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Yanks regroup to beat Rangers

Yanks regroup to beat Rangers

ARLINGTON -- Lest the rest of the season speed on by them, the Yankees have no choice but to look ahead. There's no use in looking back at Joba Chamberlain, a pitcher who might not return to the team this season. No use in looking back at Chien-Ming Wang or Phil Hughes or Jorge Posada. Call it bad luck; call it baseball. The Yankees call it an excuse.

And they won't taint their season by relying on excuses.

So the Yankees made none on Wednesday, and wound up needing none. Their 5-3 win over the Rangers was complete and comprehensive, drawing from a patched-up rotation and a taxed bullpen and a cyclical offense. The Yankees showcased the finest traits of all three areas on Wednesday, and so they left Rangers Ballpark with a win.

They did not escape with a win, but they earned one instead.

"It was good to win," shortstop Derek Jeter said. "I don't really care who was pitching, to be honest with you."

But he knew it was Sidney Ponson, a former rotation stopgap who has bullied his way into a regular job with the Yankees. Despite allowing a two-run single to Chris Davis in the second inning Wednesday, and despite serving up a solo homer to Michael Young in the sixth, Ponson handled his former team as efficiently as the Yankees might have hoped.

His final line wasn't quite as sparkling as the one he produced against the Angels last week, but his process was perhaps even more impressive. Ponson recorded eight ground-ball outs and only five flyouts -- one-third the amount he had against the Angels. That's no small detail, considering how fly balls tend to rocket over walls in this Texas heat. Ponson knew that coming in, so he took extra care to throw a sharp sinker.

"I always try to keep the fly balls to a minimum," Ponson said. "When you're a sinkerball pitcher and they're hitting fly balls, that means it's not working."

But Ponson had another reason to keep the ball on the ground, as well.

"I never saw a ground ball leave the ballpark," he said.

Compared to days past, even fly balls on Wednesday had a tough time clearing the wall. Other than Young's hit, only Jason Giambi's home run in the fourth inning escaped the park. But that's not to say that there were no fireworks.

Perhaps the game's most significant -- and damaging -- play came in the second inning, when Ian Kinsler served a single into shallow right field. Charging the ball, Bobby Abreu fired home, where the ball, catcher Ivan Rodriguez and baserunner David Murphy all arrived at once.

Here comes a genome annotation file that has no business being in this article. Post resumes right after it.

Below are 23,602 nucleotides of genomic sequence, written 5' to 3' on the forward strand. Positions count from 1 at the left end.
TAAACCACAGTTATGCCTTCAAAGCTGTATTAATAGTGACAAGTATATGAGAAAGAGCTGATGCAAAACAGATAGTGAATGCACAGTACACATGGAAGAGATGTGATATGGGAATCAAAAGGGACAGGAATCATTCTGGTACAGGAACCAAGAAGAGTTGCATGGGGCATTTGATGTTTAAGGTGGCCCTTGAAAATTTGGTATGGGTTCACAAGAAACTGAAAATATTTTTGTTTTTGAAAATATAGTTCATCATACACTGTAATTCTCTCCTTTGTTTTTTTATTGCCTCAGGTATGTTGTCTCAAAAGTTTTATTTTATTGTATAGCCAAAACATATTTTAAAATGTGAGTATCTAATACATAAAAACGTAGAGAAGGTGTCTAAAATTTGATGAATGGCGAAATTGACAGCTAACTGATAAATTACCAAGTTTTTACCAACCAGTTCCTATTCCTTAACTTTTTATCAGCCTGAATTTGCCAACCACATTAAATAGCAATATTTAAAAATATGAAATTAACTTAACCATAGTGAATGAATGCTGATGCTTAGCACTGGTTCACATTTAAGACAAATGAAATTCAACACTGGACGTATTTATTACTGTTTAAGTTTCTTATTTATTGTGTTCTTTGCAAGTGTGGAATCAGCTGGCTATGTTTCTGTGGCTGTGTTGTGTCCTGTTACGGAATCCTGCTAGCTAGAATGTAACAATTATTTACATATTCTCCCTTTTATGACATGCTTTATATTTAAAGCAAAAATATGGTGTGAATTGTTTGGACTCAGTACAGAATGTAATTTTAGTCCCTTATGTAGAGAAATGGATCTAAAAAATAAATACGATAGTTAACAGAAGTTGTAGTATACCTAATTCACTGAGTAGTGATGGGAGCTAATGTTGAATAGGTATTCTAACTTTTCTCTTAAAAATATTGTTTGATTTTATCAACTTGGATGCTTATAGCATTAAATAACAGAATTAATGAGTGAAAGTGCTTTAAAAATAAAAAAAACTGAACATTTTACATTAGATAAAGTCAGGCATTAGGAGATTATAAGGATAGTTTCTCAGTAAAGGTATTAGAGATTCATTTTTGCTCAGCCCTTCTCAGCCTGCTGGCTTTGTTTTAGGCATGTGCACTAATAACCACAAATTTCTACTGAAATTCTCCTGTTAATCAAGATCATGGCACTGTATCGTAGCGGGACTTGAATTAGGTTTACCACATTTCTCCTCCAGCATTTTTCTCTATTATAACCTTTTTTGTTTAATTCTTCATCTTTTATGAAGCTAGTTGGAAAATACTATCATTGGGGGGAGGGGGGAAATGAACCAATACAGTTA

Murphy was out. Rodriguez was on the ground. And both players left with injuries.

Yet that out also ended the inning, stunting the Rangers' most productive rally and keeping the Yankees well within striking distance.

Soon after, they struck. The Yankees plated one run on Wilson Betemit's double in the third, another on Johnny Damon's groundout and a third on Jeter's single. And the offense was more than enough to back Ponson, even giving him something of a cushion. Which was significant, because with the bullpen still taxed and uncertainty marring the rotation, the Yankees needed as much length from Ponson as they could possibly get.

"I like to go deep every game, but knowing that the bullpen was a little bit thin, I'm happy that I could give them 6 1/3 today," Ponson said.

Bullpens, of course, are supposed to shorten the game -- not lengthen it, as both 'pens did on Tuesday. Making that task easier on Wednesday was the presence of Mariano Rivera, who hadn't pitched in five days while battling back spasms.

On this night he did pitch, and did so quite effectively, allowing a single and nothing else.

"Definitely, I was ready for the opportunity," Rivera said. "I felt good."

So did the Yankees -- as much as they could, at least, after hearing the news that Chamberlain wouldn't touch a baseball for a week. Their young star was diagnosed with right rotator cuff tendinitis, an injury that manager Joe Girardi called "good news" but that Rivera called "serious." Beyond that, the Yankees know little else.

Chamberlain could be gone for three weeks. He could be gone for three months. Right now, it doesn't matter, because the Yankees must continue winning without him.

Ponson is not Chamberlain -- not even close -- but down the stretch, he may just prove more important to the team. The Yankees spent much of this week talking about their critical position in the standings, and what they must do to save their season.

Ponson might not be the answer, but he is a key. And Chamberlain, perhaps, isn't. He's an important part of their future, but now, he's just another injured pitcher. And the Yankees must proceed with the men they have in uniform, in Texas, in good health.

Anthony DiComo is a reporter for MLB.com. This story was not subject to the approval of Major League Baseball or its clubs.

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